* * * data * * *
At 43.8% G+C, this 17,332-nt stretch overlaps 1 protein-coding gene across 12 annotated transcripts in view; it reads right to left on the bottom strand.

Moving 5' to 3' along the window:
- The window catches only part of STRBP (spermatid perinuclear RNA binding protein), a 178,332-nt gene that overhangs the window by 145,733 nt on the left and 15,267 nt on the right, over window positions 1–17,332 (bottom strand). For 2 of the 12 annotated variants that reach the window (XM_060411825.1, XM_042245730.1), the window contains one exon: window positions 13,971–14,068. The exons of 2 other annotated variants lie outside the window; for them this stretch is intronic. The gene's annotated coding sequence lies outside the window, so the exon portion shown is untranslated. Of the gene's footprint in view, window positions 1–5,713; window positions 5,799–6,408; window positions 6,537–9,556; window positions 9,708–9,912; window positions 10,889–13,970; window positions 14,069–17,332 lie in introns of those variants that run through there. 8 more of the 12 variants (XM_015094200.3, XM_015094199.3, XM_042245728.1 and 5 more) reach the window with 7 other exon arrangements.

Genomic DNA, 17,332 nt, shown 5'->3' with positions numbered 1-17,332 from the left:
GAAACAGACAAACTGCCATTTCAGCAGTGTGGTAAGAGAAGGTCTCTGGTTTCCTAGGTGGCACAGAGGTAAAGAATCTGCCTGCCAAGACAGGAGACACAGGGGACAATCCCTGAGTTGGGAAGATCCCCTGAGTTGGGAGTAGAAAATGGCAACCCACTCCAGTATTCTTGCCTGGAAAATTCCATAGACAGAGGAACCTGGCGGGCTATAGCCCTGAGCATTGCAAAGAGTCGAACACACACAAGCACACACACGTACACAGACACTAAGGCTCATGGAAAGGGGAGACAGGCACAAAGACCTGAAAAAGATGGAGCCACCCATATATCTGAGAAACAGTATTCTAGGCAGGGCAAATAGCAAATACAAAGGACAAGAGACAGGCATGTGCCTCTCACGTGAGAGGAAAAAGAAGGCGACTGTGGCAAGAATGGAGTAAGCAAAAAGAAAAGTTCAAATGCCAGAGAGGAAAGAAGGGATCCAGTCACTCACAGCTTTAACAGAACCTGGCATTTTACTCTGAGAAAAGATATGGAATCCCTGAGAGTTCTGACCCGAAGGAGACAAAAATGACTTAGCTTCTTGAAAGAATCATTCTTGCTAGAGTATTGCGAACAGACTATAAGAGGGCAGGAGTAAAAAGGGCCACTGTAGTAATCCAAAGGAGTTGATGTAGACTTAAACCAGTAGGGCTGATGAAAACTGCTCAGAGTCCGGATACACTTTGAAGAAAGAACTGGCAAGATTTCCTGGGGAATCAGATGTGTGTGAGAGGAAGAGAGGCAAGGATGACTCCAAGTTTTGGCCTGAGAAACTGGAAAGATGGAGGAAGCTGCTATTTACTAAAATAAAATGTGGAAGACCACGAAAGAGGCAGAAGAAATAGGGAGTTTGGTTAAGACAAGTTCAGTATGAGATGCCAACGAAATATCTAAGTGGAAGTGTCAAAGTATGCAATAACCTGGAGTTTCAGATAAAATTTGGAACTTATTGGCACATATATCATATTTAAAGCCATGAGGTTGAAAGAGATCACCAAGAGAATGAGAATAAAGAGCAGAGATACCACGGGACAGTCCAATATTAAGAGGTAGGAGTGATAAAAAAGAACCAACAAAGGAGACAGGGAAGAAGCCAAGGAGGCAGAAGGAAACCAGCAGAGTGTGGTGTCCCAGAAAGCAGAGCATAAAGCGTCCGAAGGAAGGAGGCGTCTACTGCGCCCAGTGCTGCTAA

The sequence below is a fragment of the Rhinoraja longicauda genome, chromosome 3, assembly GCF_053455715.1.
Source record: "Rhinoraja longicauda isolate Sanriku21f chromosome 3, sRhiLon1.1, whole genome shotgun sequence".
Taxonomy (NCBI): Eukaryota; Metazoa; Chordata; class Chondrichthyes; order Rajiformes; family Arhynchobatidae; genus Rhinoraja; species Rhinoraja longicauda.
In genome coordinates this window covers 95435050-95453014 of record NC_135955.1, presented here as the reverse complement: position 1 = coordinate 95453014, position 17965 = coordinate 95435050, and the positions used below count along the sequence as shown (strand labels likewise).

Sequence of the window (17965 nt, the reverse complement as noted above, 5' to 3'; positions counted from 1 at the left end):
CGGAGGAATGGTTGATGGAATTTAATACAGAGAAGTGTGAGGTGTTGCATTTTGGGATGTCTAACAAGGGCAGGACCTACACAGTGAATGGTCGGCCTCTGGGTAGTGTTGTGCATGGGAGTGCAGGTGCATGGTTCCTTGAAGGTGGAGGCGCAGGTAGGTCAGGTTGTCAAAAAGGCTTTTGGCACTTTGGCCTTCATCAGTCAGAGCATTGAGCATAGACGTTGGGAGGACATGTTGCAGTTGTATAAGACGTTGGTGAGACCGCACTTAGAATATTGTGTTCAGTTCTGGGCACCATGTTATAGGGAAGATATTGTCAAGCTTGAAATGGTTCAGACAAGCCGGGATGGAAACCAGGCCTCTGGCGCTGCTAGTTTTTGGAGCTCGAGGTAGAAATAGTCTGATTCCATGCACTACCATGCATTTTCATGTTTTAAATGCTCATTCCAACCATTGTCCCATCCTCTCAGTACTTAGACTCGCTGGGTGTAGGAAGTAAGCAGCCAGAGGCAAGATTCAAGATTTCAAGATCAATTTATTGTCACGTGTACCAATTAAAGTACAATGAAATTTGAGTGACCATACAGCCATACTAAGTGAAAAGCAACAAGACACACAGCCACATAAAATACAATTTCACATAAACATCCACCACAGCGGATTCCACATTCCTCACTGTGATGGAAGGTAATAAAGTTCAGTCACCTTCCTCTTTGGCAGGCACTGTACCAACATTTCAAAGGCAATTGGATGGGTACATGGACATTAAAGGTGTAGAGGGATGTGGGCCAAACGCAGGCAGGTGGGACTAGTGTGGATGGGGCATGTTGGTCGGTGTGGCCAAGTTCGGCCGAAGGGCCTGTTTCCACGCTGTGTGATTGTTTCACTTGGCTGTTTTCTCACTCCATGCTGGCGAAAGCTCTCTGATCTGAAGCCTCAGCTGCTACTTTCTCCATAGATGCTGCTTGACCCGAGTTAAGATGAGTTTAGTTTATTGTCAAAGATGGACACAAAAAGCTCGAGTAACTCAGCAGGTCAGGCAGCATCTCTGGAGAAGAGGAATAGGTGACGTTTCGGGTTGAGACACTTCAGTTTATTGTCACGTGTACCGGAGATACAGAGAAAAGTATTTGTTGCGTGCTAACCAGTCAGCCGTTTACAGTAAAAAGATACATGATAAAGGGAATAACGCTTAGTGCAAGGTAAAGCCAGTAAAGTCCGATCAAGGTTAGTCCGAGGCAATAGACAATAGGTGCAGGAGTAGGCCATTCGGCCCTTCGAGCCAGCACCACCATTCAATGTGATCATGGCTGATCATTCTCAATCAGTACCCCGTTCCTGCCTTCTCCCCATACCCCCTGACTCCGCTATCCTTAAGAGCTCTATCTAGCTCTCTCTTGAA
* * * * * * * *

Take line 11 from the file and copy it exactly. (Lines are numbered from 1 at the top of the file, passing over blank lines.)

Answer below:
CGGAGGAATGGTTGATGGAATTTAATACAGAGAAGTGTGAGGTGTTGCATTTTGGGATGTCTAACAAGGGCAGGACCTACACAGTGAATGGTCGGCCTCTGGGTAGTGTTGTGCATGGGAGTGCAGGTGCATGGTTCCTTGAAGGTGGAGGCGCAGGTAGGTCAGGTTGTCAAAAAGGCTTTTGGCACTTTGGCCTTCATCAGTCAGAGCATTGAGCATAGACGTTGGGAGGACATGTTGCAGTTGTATAAGACGTTGGTGAGACCGCACTTAGAATATTGTGTTCAGTTCTGGGCACCATGTTATAGGGAAGATATTGTCAAGCTTGAAATGGTTCAGACAAGCCGGGATGGAAACCAGGCCTCTGGCGCTGCTAGTTTTTGGAGCTCGAGGTAGAAATAGTCTGATTCCATGCACTACCATGCATTTTCATGTTTTAAATGCTCATTCCAACCATTGTCCCATCCTCTCAGTACTTAGACTCGCTGGGTGTAGGAAGTAAGCAGCCAGAGGCAAGATTCAAGATTTCAAGATCAATTTATTGTCACGTGTACCAATTAAAGTACAATGAAATTTGAGTGACCATACAGCCATACTAAGTGAAAAGCAACAAGACACACAGCCACATAAAATACAATTTCACATAAACATCCACCACAGCGGATTCCACATTCCTCACTGTGATGGAAGGTAATAAAGTTCAGTCACCTTCCTCTTTGGCAGGCACTGTACCAACATTTCAAAGGCAATTGGATGGGTACATGGACATTAAAGGTGTAGAGGGATGTGGGCCAAACGCAGGCAGGTGGGACTAGTGTGGATGGGGCATGTTGGTCGGTGTGGCCAAGTTCGGCCGAAGGGCCTGTTTCCACGCTGTGTGATTGTTTCACTTGGCTGTTTTCTCACTCCATGCTGGCGAAAGCTCTCTGATCTGAAGCCTCAGCTGCTACTTTCTCCATAGATGCTGCTTGACCCGAGTTAAGATGAGTTTAGTTTATTGTCAAAGATGGACACAAAAAGCTCGAGTAACTCAGCAGGTCAGGCAGCATCTCTGGAGAAGAGGAATAGGTGACGTTTCGGGTTGAGACACTTCAGTTTATTGTCACGTGTACCGGAGATACAGAGAAAAGTATTTGTTGCGTGCTAACCAGTCAGCCGTTTACAGTAAAAAGATACATGATAAAGGGAATAACGCTTAGTGCAAGGTAAAGCCAGTAAAGTCCGATCAAGGTTAGTCCGAGGCAATAGACAATAGGTGCAGGAGTAGGCCATTCGGCCCTTCGAGCCAGCACCACCATTCAATGTGATCATGGCTGATCATTCTCAATCAGTACCCCGTTCCTGCCTTCTCCCCATACCCCCTGACTCCGCTATCCTTAAGAGCTCTATCTAGCTCTCTCTTGAA